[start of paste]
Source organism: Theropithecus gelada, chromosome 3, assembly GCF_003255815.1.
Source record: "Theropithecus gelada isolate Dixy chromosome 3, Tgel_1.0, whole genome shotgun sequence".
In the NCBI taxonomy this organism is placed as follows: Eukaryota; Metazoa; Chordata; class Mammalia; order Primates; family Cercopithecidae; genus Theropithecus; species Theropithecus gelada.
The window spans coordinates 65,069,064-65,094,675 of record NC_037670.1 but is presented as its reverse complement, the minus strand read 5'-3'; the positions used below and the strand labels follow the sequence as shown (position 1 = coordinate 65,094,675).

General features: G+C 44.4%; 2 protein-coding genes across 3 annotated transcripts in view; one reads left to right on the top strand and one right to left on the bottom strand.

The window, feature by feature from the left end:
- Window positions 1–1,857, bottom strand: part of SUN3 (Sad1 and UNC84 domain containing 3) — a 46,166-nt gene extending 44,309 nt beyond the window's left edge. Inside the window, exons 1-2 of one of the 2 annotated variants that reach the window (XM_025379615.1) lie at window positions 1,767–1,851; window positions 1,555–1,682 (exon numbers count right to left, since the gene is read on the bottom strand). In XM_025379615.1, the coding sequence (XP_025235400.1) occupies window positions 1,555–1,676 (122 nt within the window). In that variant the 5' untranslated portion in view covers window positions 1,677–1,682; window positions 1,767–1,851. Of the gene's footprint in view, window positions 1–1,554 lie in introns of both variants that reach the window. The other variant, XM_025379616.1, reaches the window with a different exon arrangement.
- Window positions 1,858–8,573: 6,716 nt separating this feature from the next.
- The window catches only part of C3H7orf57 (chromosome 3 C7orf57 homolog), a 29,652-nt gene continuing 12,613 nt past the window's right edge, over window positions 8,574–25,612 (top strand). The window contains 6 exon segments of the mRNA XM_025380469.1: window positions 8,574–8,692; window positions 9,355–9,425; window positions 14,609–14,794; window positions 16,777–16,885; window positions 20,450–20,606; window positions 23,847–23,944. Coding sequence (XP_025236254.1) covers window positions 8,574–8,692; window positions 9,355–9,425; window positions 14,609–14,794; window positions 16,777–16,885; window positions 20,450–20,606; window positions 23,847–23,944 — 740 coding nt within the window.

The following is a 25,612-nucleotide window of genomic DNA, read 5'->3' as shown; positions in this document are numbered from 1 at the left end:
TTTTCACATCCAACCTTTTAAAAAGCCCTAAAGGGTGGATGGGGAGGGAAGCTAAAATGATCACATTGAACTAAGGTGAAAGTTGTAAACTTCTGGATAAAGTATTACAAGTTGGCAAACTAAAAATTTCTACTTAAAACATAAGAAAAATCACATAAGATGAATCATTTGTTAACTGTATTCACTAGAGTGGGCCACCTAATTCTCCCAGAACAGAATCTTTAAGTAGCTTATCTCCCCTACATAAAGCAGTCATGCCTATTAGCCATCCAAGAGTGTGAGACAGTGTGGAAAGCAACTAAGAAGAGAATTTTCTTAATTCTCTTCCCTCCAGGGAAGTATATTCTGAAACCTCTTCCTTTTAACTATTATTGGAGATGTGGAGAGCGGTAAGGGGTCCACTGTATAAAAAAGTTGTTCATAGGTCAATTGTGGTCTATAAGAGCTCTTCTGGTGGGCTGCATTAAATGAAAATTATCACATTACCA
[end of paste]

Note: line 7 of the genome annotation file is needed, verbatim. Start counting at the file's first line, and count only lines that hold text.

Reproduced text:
- Window positions 1–1,857, bottom strand: part of SUN3 (Sad1 and UNC84 domain containing 3) — a 46,166-nt gene extending 44,309 nt beyond the window's left edge. Inside the window, exons 1-2 of one of the 2 annotated variants that reach the window (XM_025379615.1) lie at window positions 1,767–1,851; window positions 1,555–1,682 (exon numbers count right to left, since the gene is read on the bottom strand). In XM_025379615.1, the coding sequence (XP_025235400.1) occupies window positions 1,555–1,676 (122 nt within the window). In that variant the 5' untranslated portion in view covers window positions 1,677–1,682; window positions 1,767–1,851. Of the gene's footprint in view, window positions 1–1,554 lie in introns of both variants that reach the window. The other variant, XM_025379616.1, reaches the window with a different exon arrangement.